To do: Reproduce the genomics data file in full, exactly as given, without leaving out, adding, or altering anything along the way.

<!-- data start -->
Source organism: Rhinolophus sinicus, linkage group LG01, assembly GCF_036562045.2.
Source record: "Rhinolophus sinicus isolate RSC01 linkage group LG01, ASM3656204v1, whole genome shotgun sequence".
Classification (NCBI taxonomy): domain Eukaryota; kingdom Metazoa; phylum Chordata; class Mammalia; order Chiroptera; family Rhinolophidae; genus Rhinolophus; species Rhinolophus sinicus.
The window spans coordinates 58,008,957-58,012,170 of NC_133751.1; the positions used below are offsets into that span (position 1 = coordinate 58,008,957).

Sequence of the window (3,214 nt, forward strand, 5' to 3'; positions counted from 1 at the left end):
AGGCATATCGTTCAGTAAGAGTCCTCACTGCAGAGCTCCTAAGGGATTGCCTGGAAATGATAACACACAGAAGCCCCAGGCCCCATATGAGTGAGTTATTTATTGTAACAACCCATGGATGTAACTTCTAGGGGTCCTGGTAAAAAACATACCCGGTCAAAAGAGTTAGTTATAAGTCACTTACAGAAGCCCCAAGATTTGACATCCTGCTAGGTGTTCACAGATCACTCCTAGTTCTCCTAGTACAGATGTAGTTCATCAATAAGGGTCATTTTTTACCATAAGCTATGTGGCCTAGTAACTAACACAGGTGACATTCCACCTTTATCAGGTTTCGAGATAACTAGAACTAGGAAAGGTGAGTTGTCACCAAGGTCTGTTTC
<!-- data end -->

Source organism: Rhinolophus sinicus, linkage group LG01, assembly GCF_036562045.2.
Source record: "Rhinolophus sinicus isolate RSC01 linkage group LG01, ASM3656204v1, whole genome shotgun sequence".
Classification (NCBI taxonomy): domain Eukaryota; kingdom Metazoa; phylum Chordata; class Mammalia; order Chiroptera; family Rhinolophidae; genus Rhinolophus; species Rhinolophus sinicus.
The window spans coordinates 58,008,957-58,012,170 of NC_133751.1; the positions used below are offsets into that span (position 1 = coordinate 58,008,957).

Sequence of the window (3,214 nt, forward strand, 5' to 3'; positions counted from 1 at the left end):
AGGCATATCGTTCAGTAAGAGTCCTCACTGCAGAGCTCCTAAGGGATTGCCTGGAAATGATAACACACAGAAGCCCCAGGCCCCATATGAGTGAGTTATTTATTGTAACAACCCATGGATGTAACTTCTAGGGGTCCTGGTAAAAAACATACCCGGTCAAAAGAGTTAGTTATAAGTCACTTACAGAAGCCCCAAGATTTGACATCCTGCTAGGTGTTCACAGATCACTCCTAGTTCTCCTAGTACAGATGTAGTTCATCAATAAGGGTCATTTTTTACCATAAGCTATGTGGCCTAGTAACTAACACAGGTGACATTCCACCTTTATCAGGTTTCGAGATAACTAGAACTAGGAAAGGTGAGTTGTCACCAAGGTCTGTTTC